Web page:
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Elderberry Jelly and Field Trip Follow Up

Elderberry Jelly and Field Trip Follow Up

Sorry for the delay, but I have finally downloaded the pictures from the elderberry field trip and experimented with some elderberry-cherry jelly! Here are the photos from our trip to the River Ranch owned by Wildlands Inc. We pretty much caravaned down the levee picking berries as we went. Or I should say Bill (from Wildlands) carefully picked the berries for us while we placed them in our bags! It was very easy, the weather was great, and because the reclamation district had just burned the grasses on the levees, there were no ticks!

Jonathan and Bill
Claire and Elderberries

We did run into a little poison oak, but that was easily avoided. I think Bill and I were the only ones close enough to maybe get some on our clothes, and we didn’t have any problems. But it was a good lesson in identifying it, especially since it was still all nice and green with no tell tale reddish leaves. Poison Oak spreads it’s toxin through an oil it excretes. These oils spread easier when in heat, sweat, hot water or steam. But because it is an oil, it does not easily come of with soap and water. For those of you who are not used to dealing with poison oak here are a few basic tips:

  1. Take off all your clothes and bath in cold water immediately after exposure. (never warm or hot)
  2. While bathing rinse any areas you think might be exposed in rubbing alcohol. Then rinse again with soap and water.
  3. Keep all these clothes separate from others and prewash usng rubbing alcohol. (You may want to make sure it will not bleach your clothes, but I haven’t had any problems.) Then follow with a regular wash.

Following these basic steps we have never had an out break in our family. But enough about poison oak, we saw so many other beautiful things. Like the Sacramento River in the morning, red tail hawks soaring, great egrets, wild roses, jack rabbits, not to mention the elderberries! It was a beautiful and productive morning! I am very greatfull to Bill and Wildlands for all their help with this field trip.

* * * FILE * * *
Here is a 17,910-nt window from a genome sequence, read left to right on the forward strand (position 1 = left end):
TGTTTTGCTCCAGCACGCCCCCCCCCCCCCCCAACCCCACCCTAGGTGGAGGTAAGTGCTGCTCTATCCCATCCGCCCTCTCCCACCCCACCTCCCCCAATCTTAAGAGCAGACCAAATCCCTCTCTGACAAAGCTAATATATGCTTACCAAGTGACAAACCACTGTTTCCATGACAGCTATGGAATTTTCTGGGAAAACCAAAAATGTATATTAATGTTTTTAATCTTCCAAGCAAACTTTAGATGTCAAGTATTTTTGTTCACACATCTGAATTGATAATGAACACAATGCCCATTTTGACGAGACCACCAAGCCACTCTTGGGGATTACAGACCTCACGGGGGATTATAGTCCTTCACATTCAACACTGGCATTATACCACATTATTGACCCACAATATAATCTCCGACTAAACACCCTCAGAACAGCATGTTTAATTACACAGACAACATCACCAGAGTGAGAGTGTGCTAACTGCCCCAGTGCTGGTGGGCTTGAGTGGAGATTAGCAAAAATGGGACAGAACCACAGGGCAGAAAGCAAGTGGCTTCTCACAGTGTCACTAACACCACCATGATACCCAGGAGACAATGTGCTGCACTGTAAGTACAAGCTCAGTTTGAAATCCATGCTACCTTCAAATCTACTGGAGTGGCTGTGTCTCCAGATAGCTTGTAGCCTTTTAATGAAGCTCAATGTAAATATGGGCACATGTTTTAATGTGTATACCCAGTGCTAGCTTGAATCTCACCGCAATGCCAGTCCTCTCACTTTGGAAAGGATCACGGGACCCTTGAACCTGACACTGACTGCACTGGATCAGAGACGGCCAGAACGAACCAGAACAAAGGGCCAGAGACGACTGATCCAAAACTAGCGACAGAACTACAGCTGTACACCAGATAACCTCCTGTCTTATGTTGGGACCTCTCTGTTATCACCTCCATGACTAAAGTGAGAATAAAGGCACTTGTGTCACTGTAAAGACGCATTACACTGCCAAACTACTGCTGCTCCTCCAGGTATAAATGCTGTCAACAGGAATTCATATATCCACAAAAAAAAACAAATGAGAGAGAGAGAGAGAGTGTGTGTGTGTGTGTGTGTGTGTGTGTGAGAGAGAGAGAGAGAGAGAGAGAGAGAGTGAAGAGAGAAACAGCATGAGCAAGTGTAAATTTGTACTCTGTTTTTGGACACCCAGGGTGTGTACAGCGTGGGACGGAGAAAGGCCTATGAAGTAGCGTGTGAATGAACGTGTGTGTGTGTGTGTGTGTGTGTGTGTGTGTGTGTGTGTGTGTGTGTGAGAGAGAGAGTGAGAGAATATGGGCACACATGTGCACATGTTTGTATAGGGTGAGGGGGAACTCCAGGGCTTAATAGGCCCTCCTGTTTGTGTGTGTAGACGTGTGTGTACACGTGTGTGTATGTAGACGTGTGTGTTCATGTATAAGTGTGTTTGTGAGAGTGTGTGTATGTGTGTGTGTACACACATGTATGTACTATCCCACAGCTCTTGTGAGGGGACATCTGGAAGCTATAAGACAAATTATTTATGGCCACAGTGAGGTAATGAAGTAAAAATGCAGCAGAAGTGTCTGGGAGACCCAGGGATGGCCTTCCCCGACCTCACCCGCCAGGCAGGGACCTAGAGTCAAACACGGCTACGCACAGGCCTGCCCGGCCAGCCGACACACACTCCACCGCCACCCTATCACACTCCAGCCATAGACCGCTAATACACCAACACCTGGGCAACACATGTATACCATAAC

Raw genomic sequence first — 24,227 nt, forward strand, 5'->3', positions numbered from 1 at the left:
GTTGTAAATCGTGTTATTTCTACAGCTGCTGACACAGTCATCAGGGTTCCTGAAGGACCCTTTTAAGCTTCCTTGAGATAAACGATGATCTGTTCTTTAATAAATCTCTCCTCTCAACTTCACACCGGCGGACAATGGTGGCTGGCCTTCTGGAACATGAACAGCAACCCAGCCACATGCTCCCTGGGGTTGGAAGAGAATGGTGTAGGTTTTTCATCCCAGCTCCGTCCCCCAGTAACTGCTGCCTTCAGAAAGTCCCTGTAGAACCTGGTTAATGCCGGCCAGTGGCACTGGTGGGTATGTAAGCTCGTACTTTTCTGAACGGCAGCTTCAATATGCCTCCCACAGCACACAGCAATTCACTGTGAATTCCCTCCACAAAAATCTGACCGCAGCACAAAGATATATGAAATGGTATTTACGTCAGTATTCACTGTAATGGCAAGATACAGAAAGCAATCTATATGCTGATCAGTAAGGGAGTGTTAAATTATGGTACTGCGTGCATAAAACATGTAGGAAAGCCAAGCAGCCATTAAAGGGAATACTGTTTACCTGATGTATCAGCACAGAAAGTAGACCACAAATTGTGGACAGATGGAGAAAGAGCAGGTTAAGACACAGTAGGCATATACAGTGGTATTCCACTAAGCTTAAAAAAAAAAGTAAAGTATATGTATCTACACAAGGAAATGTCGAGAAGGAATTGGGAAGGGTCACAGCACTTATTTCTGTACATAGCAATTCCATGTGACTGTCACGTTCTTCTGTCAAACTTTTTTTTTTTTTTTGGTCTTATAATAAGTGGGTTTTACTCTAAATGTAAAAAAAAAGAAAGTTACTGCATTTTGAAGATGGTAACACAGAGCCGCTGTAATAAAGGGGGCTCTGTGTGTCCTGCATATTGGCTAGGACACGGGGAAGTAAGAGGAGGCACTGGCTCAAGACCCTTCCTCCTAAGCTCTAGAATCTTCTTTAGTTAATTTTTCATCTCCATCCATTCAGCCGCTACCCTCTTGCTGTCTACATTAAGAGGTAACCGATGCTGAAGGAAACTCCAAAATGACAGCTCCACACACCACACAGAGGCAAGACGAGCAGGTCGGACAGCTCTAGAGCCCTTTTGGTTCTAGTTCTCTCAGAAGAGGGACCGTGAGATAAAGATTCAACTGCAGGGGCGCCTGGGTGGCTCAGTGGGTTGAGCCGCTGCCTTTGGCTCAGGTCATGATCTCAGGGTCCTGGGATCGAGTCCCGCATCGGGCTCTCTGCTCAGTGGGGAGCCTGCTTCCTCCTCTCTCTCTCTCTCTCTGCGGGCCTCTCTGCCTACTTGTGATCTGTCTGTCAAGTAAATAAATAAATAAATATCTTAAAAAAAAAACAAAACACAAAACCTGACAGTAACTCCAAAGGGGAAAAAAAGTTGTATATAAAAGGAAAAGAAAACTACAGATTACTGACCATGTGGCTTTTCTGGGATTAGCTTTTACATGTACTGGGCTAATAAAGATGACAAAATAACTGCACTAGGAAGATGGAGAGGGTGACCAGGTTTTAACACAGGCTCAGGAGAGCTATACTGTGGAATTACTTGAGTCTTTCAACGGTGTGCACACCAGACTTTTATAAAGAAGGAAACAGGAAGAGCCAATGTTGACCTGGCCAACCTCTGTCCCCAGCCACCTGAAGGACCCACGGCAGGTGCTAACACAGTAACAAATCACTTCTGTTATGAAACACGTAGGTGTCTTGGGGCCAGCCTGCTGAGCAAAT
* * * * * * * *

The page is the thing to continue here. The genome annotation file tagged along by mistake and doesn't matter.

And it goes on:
snack time
I always freeze the berries immediately when get home, they are so much easier to get off the stems when frozen. This time I laid them on cookie sheets and before placing them in the freezer. This made it easier because the did not get tangled in one another.

Then I took them out one cookie sheet at a time and shook the berries off. It worked very well. I rinsed them a few times in a bowl of ice water to clean them. I like to try to keep the berries cold, so they are less likely to pop and let some of the juice leak out. I think next year, I might try washing them while on the stems and before freezing them. I am still experimenting with the best way to wash them with out loosing the juice. Even so, I still had plenty of juicy berries left.

Next I place them all in a large pot with just enough water to cover them all. Bring to a boil and simmer for 20 minutes.

I then juice the berries in batches. I place a layer of cheesecloth in a strainer and them mash the berries in the strainer and collect the juice in a bowl below. I them place the remaining pulp in a bag before throwing away. (It doesn’t have the most pleasant smell).

This time I then poured the juice into ice cube trays to freeze it. After they are all frozen, I transfered them to a freezer bag. That way, I can take out what I need through out the year to make the syrup.

Frozen elderberries
just elder berries

Recipes on the next page…

Elderberry Syrup

  1. Boil 3 cups of elderberry juice with 15 whole cloves for 10 minutes. Optional: I also add 1 cup raspberry or dark cherry juice (unsweetened).
  2. After the 10 minutes, you can choose to remove the cloves, or leave them in the syrup.
  3. Take off the heat and add 1 cup honey and 1 cup sugar. Many recipes call for twice the amount of sugar, so you can add sugar until desired taste, but remember it will taste sweeter as it cools. I like using half local honey because consuming local honey can help build the immune system.
  4. I place the syrup in jars (makes 6-7 cups) and can using a water bath method (bath 10 minutes).
  5. Let cool completely before storing the well sealed jars in a cool dark place until opened. Once opened store in the fridge.

Since I already had enough syrup right now, I set aside 1.5 cups of elderberry juice to experiment with elderberry jelly. I liked it, so here is the recipe…

Spiced Elderberry-Cherry Jelly

  1. Boil 1.5 cups of elderberry juice, 1/2 cup unsweetened, dark cherry juice, and the juice of 1/2 a lemon with 3 whole cloves, 2 whole all spice, and 1 cinnamon stick for 10 minutes.
  2. While the juice is boiling, mix in a separate bowl 1/2 cup honey with 2 t pectin powder (use the amount as specified on your pectin package).
  3. At this point, remove the spices and add 2 t calcium water (use the amount as specified on your pectin package).
  4. Take off the heat and add the honey/pectin mixture and 1/2 cup sugar. Return to a boil.
  5. I place the jelly in 1 cup (2-3) jars and can using a water bath method (bath 10 minutes).
  6. Let cool completely before storing in well sealed jars in a cool dark place until opened. Once opened store in the fridge.

Let me know what you think and if you have a few recipes of your own!

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